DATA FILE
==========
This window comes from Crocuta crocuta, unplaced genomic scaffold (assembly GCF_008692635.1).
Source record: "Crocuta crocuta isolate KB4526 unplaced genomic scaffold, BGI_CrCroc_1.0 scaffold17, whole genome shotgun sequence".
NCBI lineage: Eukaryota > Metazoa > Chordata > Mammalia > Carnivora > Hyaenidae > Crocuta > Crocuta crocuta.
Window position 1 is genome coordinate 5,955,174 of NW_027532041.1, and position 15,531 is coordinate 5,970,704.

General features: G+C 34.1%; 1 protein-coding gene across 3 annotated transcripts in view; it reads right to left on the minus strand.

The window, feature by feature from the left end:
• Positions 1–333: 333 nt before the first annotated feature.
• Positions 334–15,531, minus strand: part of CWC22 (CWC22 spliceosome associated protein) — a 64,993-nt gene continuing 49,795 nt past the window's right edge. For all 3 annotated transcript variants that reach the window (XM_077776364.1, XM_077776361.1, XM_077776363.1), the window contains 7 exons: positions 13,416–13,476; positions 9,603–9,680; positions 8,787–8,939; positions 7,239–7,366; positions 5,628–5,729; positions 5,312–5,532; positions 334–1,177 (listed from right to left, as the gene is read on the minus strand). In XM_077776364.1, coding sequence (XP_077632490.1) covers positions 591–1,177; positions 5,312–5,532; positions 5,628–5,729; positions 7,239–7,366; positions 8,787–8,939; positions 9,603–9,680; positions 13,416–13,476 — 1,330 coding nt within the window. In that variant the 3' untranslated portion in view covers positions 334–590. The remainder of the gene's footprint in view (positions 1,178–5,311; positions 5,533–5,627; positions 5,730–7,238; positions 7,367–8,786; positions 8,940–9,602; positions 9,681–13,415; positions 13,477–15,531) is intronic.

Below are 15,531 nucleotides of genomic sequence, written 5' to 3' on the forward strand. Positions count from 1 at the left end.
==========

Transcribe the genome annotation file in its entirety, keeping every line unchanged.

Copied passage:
This window comes from Crocuta crocuta, unplaced genomic scaffold (assembly GCF_008692635.1).
Source record: "Crocuta crocuta isolate KB4526 unplaced genomic scaffold, BGI_CrCroc_1.0 scaffold17, whole genome shotgun sequence".
NCBI lineage: Eukaryota > Metazoa > Chordata > Mammalia > Carnivora > Hyaenidae > Crocuta > Crocuta crocuta.
Window position 1 is genome coordinate 5,955,174 of NW_027532041.1, and position 15,531 is coordinate 5,970,704.

General features: G+C 34.1%; 1 protein-coding gene across 3 annotated transcripts in view; it reads right to left on the minus strand.

The window, feature by feature from the left end:
• Positions 1–333: 333 nt before the first annotated feature.
• Positions 334–15,531, minus strand: part of CWC22 (CWC22 spliceosome associated protein) — a 64,993-nt gene continuing 49,795 nt past the window's right edge. For all 3 annotated transcript variants that reach the window (XM_077776364.1, XM_077776361.1, XM_077776363.1), the window contains 7 exons: positions 13,416–13,476; positions 9,603–9,680; positions 8,787–8,939; positions 7,239–7,366; positions 5,628–5,729; positions 5,312–5,532; positions 334–1,177 (listed from right to left, as the gene is read on the minus strand). In XM_077776364.1, coding sequence (XP_077632490.1) covers positions 591–1,177; positions 5,312–5,532; positions 5,628–5,729; positions 7,239–7,366; positions 8,787–8,939; positions 9,603–9,680; positions 13,416–13,476 — 1,330 coding nt within the window. In that variant the 3' untranslated portion in view covers positions 334–590. The remainder of the gene's footprint in view (positions 1,178–5,311; positions 5,533–5,627; positions 5,730–7,238; positions 7,367–8,786; positions 8,940–9,602; positions 9,681–13,415; positions 13,477–15,531) is intronic.

Below are 15,531 nucleotides of genomic sequence, written 5' to 3' on the forward strand. Positions count from 1 at the left end.